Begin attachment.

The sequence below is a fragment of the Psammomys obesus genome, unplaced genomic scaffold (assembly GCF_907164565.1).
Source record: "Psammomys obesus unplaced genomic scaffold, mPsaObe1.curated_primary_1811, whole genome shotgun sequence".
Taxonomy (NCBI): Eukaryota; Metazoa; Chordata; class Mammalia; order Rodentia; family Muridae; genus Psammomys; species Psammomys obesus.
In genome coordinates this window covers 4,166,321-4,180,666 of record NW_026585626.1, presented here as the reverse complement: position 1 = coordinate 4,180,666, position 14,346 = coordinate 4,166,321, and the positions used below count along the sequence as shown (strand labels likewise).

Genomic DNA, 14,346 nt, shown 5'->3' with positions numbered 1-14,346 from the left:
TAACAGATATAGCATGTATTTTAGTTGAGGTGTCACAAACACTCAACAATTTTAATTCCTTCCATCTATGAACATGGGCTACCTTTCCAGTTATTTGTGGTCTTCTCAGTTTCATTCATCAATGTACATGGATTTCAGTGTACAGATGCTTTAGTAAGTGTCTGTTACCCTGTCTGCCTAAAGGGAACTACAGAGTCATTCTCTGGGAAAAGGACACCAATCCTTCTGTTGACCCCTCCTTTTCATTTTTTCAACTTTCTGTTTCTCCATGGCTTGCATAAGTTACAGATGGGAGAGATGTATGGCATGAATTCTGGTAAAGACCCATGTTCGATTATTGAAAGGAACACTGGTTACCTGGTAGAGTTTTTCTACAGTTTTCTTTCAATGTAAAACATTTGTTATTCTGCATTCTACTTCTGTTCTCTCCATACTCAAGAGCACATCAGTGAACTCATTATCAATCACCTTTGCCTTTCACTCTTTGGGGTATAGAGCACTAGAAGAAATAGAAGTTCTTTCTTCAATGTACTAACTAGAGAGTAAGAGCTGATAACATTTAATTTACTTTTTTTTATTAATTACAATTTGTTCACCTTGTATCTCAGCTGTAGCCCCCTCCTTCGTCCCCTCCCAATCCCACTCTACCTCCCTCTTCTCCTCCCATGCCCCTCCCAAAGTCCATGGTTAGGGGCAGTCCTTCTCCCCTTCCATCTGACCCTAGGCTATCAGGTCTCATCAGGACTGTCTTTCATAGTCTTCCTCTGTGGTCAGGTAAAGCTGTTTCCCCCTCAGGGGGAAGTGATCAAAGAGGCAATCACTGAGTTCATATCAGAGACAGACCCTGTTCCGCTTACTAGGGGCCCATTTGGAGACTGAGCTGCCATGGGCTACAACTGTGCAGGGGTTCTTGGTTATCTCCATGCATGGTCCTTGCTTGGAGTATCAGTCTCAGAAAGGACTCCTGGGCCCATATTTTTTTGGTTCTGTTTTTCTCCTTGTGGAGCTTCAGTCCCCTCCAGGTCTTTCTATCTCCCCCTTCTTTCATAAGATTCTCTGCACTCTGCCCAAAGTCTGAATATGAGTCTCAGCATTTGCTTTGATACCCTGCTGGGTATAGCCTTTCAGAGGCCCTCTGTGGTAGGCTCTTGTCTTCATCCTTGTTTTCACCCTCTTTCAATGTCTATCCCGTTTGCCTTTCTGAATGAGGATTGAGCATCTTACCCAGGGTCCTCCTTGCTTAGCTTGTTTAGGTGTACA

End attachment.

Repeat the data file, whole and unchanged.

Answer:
The sequence below is a fragment of the Psammomys obesus genome, unplaced genomic scaffold (assembly GCF_907164565.1).
Source record: "Psammomys obesus unplaced genomic scaffold, mPsaObe1.curated_primary_1811, whole genome shotgun sequence".
Taxonomy (NCBI): Eukaryota; Metazoa; Chordata; class Mammalia; order Rodentia; family Muridae; genus Psammomys; species Psammomys obesus.
In genome coordinates this window covers 4,166,321-4,180,666 of record NW_026585626.1, presented here as the reverse complement: position 1 = coordinate 4,180,666, position 14,346 = coordinate 4,166,321, and the positions used below count along the sequence as shown (strand labels likewise).

Genomic DNA, 14,346 nt, shown 5'->3' with positions numbered 1-14,346 from the left:
TAACAGATATAGCATGTATTTTAGTTGAGGTGTCACAAACACTCAACAATTTTAATTCCTTCCATCTATGAACATGGGCTACCTTTCCAGTTATTTGTGGTCTTCTCAGTTTCATTCATCAATGTACATGGATTTCAGTGTACAGATGCTTTAGTAAGTGTCTGTTACCCTGTCTGCCTAAAGGGAACTACAGAGTCATTCTCTGGGAAAAGGACACCAATCCTTCTGTTGACCCCTCCTTTTCATTTTTTCAACTTTCTGTTTCTCCATGGCTTGCATAAGTTACAGATGGGAGAGATGTATGGCATGAATTCTGGTAAAGACCCATGTTCGATTATTGAAAGGAACACTGGTTACCTGGTAGAGTTTTTCTACAGTTTTCTTTCAATGTAAAACATTTGTTATTCTGCATTCTACTTCTGTTCTCTCCATACTCAAGAGCACATCAGTGAACTCATTATCAATCACCTTTGCCTTTCACTCTTTGGGGTATAGAGCACTAGAAGAAATAGAAGTTCTTTCTTCAATGTACTAACTAGAGAGTAAGAGCTGATAACATTTAATTTACTTTTTTTTATTAATTACAATTTGTTCACCTTGTATCTCAGCTGTAGCCCCCTCCTTCGTCCCCTCCCAATCCCACTCTACCTCCCTCTTCTCCTCCCATGCCCCTCCCAAAGTCCATGGTTAGGGGCAGTCCTTCTCCCCTTCCATCTGACCCTAGGCTATCAGGTCTCATCAGGACTGTCTTTCATAGTCTTCCTCTGTGGTCAGGTAAAGCTGTTTCCCCCTCAGGGGGAAGTGATCAAAGAGGCAATCACTGAGTTCATATCAGAGACAGACCCTGTTCCGCTTACTAGGGGCCCATTTGGAGACTGAGCTGCCATGGGCTACAACTGTGCAGGGGTTCTTGGTTATCTCCATGCATGGTCCTTGCTTGGAGTATCAGTCTCAGAAAGGACTCCTGGGCCCATATTTTTTTGGTTCTGTTTTTCTCCTTGTGGAGCTTCAGTCCCCTCCAGGTCTTTCTATCTCCCCCTTCTTTCATAAGATTCTCTGCACTCTGCCCAAAGTCTGAATATGAGTCTCAGCATTTGCTTTGATACCCTGCTGGGTATAGCCTTTCAGAGGCCCTCTGTGGTAGGCTCTTGTCTTCATCCTTGTTTTCACCCTCTTTCAATGTCTATCCCGTTTGCCTTTCTGAATGAGGATTGAGCATCTTACCCAGGGTCCTCCTTGCTTAGCTTGTTTAGGTGTACA